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How Simple Can Life Be?

by Jonathan Sarfati

First published 29 Sep 1997; last updated 15 Mar 2021.

In Darwin’s day, many people swallowed the theory of spontaneous generation—that life arose from non-living matter. It was somewhat easier to believe because the cell’s structure was almost unknown. Ernst Haeckel, Darwin’s popularizer in Germany, claimed that a cell was a ‘simple lump of albuminous combination of carbon.’1 (Haeckel was also a notorious fraud—he forged embryonic diagrams to bolster the erroneous idea that the embryo’s development recapitulated (re-traced) its alleged evolutionary ancestry)2.

But modern science has discovered vast quantities of complex, specific information in even the simplest self-reproducing organism. Mycoplasma genitalium has the smallest known genome of any free-living organism, containing 482 genes comprising 580,000 bases.3 Of course, these genes are only functional with pre-existing translational and replicating machinery, a cell membrane, etc. But Mycoplasma can only survive by parasitizing more complex organisms, which provide many of the nutrients it cannot manufacture for itself. So evolutionists must posit a more complex first living organism with even more genes.

More recently, Eugene Koonin and others tried to calculate the bare minimum required for a living cell, and came up with a result of 256 genes. But they were doubtful whether such a hypothetical bug could survive, because such an organism could barely repair DNA damage, could no longer fine-tune the ability of its remaining genes, would lack the ability to digest complex compounds, and would need a comprehensive supply of organic nutrients in its environment.4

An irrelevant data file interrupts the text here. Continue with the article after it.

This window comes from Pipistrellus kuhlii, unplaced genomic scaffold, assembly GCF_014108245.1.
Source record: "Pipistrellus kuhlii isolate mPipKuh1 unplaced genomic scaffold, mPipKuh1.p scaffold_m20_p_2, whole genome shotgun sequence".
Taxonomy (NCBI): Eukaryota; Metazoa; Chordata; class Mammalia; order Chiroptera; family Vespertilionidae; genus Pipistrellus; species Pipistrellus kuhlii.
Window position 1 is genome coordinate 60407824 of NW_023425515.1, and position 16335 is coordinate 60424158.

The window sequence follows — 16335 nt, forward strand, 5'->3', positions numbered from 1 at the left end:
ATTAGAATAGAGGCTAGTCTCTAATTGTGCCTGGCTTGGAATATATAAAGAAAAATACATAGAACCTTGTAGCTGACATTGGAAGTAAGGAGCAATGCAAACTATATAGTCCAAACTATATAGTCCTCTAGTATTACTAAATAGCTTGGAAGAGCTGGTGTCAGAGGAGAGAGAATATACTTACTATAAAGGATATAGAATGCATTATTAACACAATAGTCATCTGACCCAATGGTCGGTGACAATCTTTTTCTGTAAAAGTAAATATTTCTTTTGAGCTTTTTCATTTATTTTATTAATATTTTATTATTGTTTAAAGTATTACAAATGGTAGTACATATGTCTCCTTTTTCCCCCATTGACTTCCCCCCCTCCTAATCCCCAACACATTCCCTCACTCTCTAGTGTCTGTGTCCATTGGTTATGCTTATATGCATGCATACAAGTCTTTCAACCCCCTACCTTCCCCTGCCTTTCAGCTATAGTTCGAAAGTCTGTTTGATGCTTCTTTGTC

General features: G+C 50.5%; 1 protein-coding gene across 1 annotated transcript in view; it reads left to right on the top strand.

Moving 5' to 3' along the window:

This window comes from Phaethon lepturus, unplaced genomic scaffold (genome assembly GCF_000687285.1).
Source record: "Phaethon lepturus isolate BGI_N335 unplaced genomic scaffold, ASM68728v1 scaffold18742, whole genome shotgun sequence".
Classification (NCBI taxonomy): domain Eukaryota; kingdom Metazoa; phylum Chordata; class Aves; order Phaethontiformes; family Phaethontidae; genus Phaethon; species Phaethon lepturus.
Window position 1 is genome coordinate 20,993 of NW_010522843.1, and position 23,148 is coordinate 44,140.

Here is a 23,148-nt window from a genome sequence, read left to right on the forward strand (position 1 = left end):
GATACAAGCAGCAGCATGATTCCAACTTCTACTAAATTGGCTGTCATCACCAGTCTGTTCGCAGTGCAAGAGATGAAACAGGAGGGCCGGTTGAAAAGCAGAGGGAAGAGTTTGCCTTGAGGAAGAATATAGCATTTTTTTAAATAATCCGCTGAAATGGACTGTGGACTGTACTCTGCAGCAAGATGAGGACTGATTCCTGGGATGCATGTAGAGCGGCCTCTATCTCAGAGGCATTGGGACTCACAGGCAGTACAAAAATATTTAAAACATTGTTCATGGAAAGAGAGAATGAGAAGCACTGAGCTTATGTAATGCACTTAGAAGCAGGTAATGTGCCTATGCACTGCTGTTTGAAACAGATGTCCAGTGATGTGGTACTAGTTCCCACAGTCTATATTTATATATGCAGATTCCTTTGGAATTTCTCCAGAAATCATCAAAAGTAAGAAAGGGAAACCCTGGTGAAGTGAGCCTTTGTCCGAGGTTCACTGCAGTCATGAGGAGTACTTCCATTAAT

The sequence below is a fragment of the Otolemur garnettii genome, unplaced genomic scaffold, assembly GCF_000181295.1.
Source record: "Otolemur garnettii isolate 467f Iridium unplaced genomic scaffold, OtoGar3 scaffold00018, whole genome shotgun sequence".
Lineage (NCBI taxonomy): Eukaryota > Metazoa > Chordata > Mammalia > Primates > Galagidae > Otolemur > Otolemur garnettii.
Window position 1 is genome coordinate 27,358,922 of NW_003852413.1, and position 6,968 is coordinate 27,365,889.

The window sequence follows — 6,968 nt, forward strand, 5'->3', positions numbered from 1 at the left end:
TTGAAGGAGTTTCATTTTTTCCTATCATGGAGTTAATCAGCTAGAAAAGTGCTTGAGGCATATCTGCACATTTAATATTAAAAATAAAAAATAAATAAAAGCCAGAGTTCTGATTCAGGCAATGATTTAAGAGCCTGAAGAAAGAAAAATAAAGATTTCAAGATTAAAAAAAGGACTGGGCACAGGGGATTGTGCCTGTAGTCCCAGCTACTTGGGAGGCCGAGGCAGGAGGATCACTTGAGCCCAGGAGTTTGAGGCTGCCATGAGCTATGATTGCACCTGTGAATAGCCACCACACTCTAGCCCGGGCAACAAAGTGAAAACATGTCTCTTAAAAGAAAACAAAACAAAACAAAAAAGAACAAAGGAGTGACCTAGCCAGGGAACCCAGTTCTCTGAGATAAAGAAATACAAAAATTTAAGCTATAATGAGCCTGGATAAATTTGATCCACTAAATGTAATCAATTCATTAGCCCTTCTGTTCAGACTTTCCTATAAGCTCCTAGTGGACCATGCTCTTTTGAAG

Yet even this ‘simple’ organism has far too much information to be expected from time and chance, without natural selection. The information theorist Hubert Yockey calculated that given a pool of pure, activated biological amino acids, the total amount of information which could be produced, even allowing 109 years as evolutionists posit, would be only a single small polypeptide 49 amino acid residues long.5 This is about 1/8 the size (therefore information content) of a typical protein, yet the hypothetical simple cell above needs at least 256 proteins. And Yockey’s estimate generously presupposes that the many chemical hurdles can be overcome, which is a huge assumption, as shown by many creationist writers.6

NB: natural selection cannot help, as this requires self-replicating entities—therefore it cannot explain their origin.

In 2004, another estimate claimed that only 206 genes were needed.7 A 2014 paper summarized their work instructively, showing that even this entails enormous complexity:

This minimal gene set included genes for:

  • DNA replication, repair, restriction, and modification;
  • a basic transcription machinery;
  • aminoacyl-tRNA synthesis;
  • tRNA maturation and modification;
  • ribosomal proteins;
  • ribosome function, maturation, and modification;
  • translation factors;
  • RNA degradation;
  • protein processing, folding, and secretion;
  • cellular division;
  • transport; and energetic and intermediary metabolism (glycolysis, proton motive force generation, pentose phosphate pathway, lipid metabolism, and biosynthesis of nucleotides and cofactors).